Issued by the Financial Accounting Standards Board (FASB) as Accounting Standards Codification® (ASC) 606 and by the International Accounting Standards Boards (IASB) as International Financial Reporting Standards (IFRS) 15, the new standards contain a number of significant changes that impact the ways companies account for revenue. The motivation for the changes is to remove inconsistencies and weaknesses in existing revenue requirements and provide a more robust framework for addressing revenue issues.

The new standards should improve the comparability of revenue recognition practices across reporting entities, industries, jurisdictions, and capital markets and provide better information to investors and external users of financial information by improving disclosure requirements.

In line with a principles-based approach, there’s also a reduction in the number of standards and requirements companies need to refer to when ensuring compliance with Generally Accepted Accounting Principles (GAAP). Under IFRS, companies have used a principles-based model and are accustomed to this accounting framework. Under prior codified standards, U.S. GAAP was more rules-based, so moving U.S. GAAP toward a principles-based model is a big shift. Judgment plays a much larger role in the application of the new standards.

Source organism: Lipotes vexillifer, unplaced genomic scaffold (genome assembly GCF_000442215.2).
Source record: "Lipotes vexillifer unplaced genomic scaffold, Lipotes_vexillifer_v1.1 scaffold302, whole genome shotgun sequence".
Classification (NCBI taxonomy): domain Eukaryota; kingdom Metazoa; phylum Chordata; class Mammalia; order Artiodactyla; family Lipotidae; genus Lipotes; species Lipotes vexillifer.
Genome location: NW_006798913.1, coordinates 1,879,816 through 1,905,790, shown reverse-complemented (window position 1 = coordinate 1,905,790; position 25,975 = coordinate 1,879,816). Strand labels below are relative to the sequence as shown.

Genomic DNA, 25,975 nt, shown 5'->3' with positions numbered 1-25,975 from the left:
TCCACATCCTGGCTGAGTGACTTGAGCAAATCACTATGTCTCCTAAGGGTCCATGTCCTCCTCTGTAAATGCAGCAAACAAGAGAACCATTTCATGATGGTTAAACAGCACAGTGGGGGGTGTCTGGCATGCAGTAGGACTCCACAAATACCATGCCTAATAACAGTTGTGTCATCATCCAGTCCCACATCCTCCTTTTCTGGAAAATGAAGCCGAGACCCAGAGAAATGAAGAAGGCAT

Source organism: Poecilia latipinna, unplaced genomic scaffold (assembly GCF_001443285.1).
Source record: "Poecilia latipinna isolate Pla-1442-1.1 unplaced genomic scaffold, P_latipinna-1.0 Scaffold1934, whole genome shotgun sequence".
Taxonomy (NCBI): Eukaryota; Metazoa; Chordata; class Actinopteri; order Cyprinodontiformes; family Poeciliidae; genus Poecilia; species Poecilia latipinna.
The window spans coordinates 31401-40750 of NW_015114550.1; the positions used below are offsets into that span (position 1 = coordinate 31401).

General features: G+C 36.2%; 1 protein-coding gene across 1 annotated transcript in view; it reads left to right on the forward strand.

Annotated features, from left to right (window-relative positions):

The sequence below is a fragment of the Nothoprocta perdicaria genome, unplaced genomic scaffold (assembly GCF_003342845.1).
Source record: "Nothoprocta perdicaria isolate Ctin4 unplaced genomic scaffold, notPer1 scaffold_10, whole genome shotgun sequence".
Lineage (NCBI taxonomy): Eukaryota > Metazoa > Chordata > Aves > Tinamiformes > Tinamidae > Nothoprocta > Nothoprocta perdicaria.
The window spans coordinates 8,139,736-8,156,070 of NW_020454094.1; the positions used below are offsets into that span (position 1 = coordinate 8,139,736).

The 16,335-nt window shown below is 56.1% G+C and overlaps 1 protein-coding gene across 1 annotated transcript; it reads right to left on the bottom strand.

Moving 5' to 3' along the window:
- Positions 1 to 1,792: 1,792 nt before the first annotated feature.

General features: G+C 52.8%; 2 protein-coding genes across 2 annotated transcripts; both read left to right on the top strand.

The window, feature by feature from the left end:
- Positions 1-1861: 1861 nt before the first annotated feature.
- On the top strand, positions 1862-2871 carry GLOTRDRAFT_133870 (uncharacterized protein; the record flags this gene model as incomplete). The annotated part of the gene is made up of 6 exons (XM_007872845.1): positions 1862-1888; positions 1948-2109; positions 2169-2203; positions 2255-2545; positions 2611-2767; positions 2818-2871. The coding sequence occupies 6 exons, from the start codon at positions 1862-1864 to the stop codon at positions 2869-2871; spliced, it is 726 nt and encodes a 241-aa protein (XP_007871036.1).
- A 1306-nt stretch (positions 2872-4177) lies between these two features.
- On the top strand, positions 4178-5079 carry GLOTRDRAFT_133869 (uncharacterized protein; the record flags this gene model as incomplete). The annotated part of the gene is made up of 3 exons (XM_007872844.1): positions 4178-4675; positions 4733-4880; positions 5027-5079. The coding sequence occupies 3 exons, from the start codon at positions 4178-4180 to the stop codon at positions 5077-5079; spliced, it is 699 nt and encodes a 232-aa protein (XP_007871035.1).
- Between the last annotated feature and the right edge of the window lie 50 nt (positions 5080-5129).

We created a short quiz to gauge your understanding of the key features and implications of these new standards (see “Revenue Recognition Quiz”). The quiz is essentially divided into three basic sections: those affected by the new standards, the key features, and implications for financial analysis. We’ll go over each section separately, providing the answers and examining the concepts in greater detail. By discussing each of these important questions, with an emphasis on the changes to U.S. GAAP, we hope to provide greater understanding and insight into the new rules and their potential impact.

Click to enlarge.


The answers to questions 1 through 3 are:

1. False

2. False

3. A, C, E, F

We spoke with Eric Knachel, a partner at the Professional Practice Group of Deloitte, about the new rules. He said, “The standard will impact the recording of revenue in all industries. While some industries are impacted more significantly, every organization and user of financial statements must be aware and understand the implications of the new standard on financial statements.” He added, “All industries will be impacted since the disclosure requirements will be very significant and may be as much as three times higher than in the past. The additional disclosures will affect information technology systems, business processes, and internal controls.”